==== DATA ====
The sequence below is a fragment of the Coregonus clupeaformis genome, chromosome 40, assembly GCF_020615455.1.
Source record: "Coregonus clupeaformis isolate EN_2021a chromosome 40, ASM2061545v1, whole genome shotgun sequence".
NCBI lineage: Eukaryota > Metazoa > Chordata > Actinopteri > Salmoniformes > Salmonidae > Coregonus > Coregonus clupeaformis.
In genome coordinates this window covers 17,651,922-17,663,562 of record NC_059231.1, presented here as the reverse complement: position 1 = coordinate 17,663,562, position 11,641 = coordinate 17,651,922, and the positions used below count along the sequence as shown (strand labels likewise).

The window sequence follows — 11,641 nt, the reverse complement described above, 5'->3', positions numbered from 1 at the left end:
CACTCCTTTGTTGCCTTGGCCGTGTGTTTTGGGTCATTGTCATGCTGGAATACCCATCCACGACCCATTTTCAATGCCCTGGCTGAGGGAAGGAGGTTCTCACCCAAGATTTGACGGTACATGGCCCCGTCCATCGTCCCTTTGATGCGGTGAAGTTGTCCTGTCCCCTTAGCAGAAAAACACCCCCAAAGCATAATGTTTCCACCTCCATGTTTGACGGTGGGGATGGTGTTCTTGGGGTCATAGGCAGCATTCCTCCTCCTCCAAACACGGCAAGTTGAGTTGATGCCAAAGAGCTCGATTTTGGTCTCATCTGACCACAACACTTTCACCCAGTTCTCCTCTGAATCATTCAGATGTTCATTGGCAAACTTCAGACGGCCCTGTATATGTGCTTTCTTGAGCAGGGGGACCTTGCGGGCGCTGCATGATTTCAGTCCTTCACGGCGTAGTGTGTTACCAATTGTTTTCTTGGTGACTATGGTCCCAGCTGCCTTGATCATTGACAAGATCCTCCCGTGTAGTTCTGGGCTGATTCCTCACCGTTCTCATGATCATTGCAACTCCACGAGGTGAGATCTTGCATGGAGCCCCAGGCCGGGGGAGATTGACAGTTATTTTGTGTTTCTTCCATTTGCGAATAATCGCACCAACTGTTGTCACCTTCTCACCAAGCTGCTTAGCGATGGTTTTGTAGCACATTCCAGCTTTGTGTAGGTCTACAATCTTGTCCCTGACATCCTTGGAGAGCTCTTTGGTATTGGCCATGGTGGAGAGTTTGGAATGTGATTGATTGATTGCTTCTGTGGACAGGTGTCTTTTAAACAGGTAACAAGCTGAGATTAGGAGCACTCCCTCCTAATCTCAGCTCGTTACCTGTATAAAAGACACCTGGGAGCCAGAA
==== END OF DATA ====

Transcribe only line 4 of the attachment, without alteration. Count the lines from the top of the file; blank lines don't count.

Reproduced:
In genome coordinates this window covers 17,651,922-17,663,562 of record NC_059231.1, presented here as the reverse complement: position 1 = coordinate 17,663,562, position 11,641 = coordinate 17,651,922, and the positions used below count along the sequence as shown (strand labels likewise).